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U.S. history, music, myth, and literature
Written by Diana Thebaud Nicholson // November 19, 2013 // Arts and culture, U.S. // Comments Off on U.S. history, music, myth, and literature
Lincoln, JFK and Obama: What links the US presidents?
(BBC) They are two of the most important dates in American history – and they are just days apart.
Tuesday 19 November marks the 150th anniversary of the Gettysburg Address, delivered by President Abraham Lincoln as he tried to bring together a divided nation during the US civil war.
On Friday, 22 November it will be 50 years since President John F Kennedy was shot dead in Dallas, Texas.
Although they occupied the White House a century apart, the two men both sought to use the power of federal government to impose change on conservative states – and made fierce enemies as a result.
Nation long remembers short remarks by Lincoln on Gettysburg Address anniversary
At just 270 (sic) words long, one of the most memorable speeches in American history was delivered in the midst of the nation’s most deadly war. Jeffrey Brown reports on celebration of the 150th anniversary of President Abraham Lincoln’s address at the Gettysburg Soldiers’ National Cemetery in Pennsylvania.
Gary Wills: The Words That Remade America — The significance of the Gettysburg Addres
(The Atlantic) IN THE AFTERMATH of the Battle of Gettysburg, both sides, leaving fifty thousand dead or wounded or missing behind them, had reason to maintain a large pattern of pretense—Lee pretending that he was not taking back to the South a broken cause, Meade that he would not let the broken pieces fall through his fingers. It would have been hard to predict that Gettysburg, out of all this muddle, these missed chances, all the senseless deaths, would become a symbol of national purpose, pride, and ideals. Abraham Lincoln transformed the ugly reality into something rich and strange—and he did it with 272 words. The power of words has rarely been given a more compelling demonstration.
150 years ago today, Abraham Lincoln praised ‘government of the people, by the people, for the people’ – but the words were not his
(Telegraph, UK) On November 19, 1863, at the Soldiers’ National Cemetery in Gettysburg, Pennsylvania, President Abraham Lincoln, weak and lightheaded with an oncoming case of smallpox, made a speech that lasted for just over two minutes, and ended with his hope “that this nation, under God, shall have a new birth of freedom—and that government of the people, by the people, for the people, shall not perish from the earth.”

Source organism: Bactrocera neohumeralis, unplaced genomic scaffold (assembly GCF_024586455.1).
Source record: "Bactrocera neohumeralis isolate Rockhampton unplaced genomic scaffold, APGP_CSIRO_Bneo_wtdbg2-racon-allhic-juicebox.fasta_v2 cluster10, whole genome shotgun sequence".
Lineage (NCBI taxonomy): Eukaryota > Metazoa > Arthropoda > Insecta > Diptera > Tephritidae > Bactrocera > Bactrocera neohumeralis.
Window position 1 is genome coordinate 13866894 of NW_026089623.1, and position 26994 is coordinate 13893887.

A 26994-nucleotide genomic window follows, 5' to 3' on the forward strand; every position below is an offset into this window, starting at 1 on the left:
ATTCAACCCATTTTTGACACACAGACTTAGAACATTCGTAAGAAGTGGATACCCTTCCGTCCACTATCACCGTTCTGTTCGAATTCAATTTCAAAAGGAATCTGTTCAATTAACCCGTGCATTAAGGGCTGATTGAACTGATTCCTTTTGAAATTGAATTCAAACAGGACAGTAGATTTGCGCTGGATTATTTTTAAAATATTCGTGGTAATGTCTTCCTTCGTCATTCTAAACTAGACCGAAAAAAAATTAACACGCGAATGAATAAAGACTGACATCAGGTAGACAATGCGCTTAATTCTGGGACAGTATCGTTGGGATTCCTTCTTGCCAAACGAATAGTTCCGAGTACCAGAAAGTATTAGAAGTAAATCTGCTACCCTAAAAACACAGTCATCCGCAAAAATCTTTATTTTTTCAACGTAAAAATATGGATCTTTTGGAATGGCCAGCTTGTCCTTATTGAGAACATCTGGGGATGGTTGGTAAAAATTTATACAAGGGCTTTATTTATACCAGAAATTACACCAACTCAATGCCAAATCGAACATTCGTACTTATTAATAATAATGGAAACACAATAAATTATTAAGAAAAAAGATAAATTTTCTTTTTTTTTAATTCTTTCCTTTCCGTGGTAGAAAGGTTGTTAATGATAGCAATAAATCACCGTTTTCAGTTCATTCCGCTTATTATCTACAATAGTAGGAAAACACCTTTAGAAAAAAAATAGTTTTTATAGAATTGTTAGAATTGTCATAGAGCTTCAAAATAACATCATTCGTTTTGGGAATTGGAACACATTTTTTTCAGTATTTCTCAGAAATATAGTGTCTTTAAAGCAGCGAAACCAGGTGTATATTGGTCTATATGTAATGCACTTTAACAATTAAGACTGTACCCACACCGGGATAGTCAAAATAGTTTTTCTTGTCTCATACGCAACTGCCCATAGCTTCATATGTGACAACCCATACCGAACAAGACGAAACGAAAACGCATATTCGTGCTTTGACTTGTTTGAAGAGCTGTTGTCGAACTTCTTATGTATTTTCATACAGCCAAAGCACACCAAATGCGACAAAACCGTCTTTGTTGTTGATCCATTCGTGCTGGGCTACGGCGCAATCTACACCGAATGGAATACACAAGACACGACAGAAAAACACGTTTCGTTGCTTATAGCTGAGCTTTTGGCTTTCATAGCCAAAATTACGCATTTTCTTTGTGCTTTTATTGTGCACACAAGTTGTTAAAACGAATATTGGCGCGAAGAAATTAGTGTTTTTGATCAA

Those words have been quoted ever since as the supreme vindication of representative government. Indeed, they are often quoted as proof of American exceptionalism. But the words were not Lincoln’s. Most of his hearers would have recognised their source, as our generation typically does not. They came from the prologue to what was probably the earliest translation of the Bible into the English language: “This Bible is for the government of the people, for the people and by the people.” The author was the theologian John Wycliffe, sometimes called “the Morning Star of the Reformation.” Astonishingly, they had first appeared in 1384.
A Big, Beautiful Midcentury Map Celebrating American Folklore
This map, by social realist artist William Gropper, was created to showcase the diversity of national myths and folk stories and was distributed abroad through the U.S. Department of State starting in 1946. (You can see it up close by navigating to the map’s page on the website of the Library of Congress.)
Gropper, born in New York City’s Lower East Side to a working-class family, deeply identified with labor movements and the Left throughout his life. He worked as a cartoonist for mainstream publications New York Tribune and Vanity Fair, as well as the leftist and radical newspapers Rebel Worker, New Masses, and Daily Worker. During the Depression, like many other out-of-work artists, Gropper designed murals for the Works Progress Administration.
The “folklore” on display in this richly illustrated map is a soup of history, music, myth, and literature. Frankie and Johnny are cheek-by-jowl with a wild-eyed John Brown; General Custer coexists with “Git Along Little Dogies.” Utah is simply host to a group of “Mormons,” in which a bearded man holds up stigmata-marked hands to a small group of wives and children, while a figure labeled “New England Witches” flies over New Hampshire, Massachusetts, and Vermont.
So many of these stories are now unfamiliar that the map makes an excellent portal for investigation. I’m from New England but had to look up the origin of “Evangeline” (the figure that decorates Maine). Turns out, the name is a reference to a Henry Wadsworth Longfellow poem about the expulsion of Acadian inhabitants from Nova Scotia in the 18th century. (An early 20th-century book and a 1929 movie adaptation had likely kept the Evangeline myth fresh in Gropper’s mind.)
The presence of this map in American information offices overseas provoked Sen. Joseph McCarthy’s suspicions. As Gropper’s biographer Louis Lozowick writes, the 1953 summons to testify for the Permanent Subcommittee on Investigations about the map was quite ironic, given that its content was anything but subversive. McCarthy simply didn’t like Gropper’s past associations. Gropper pled the Fifth and refused to testify for McCarthy—a stance that lost him many commissions.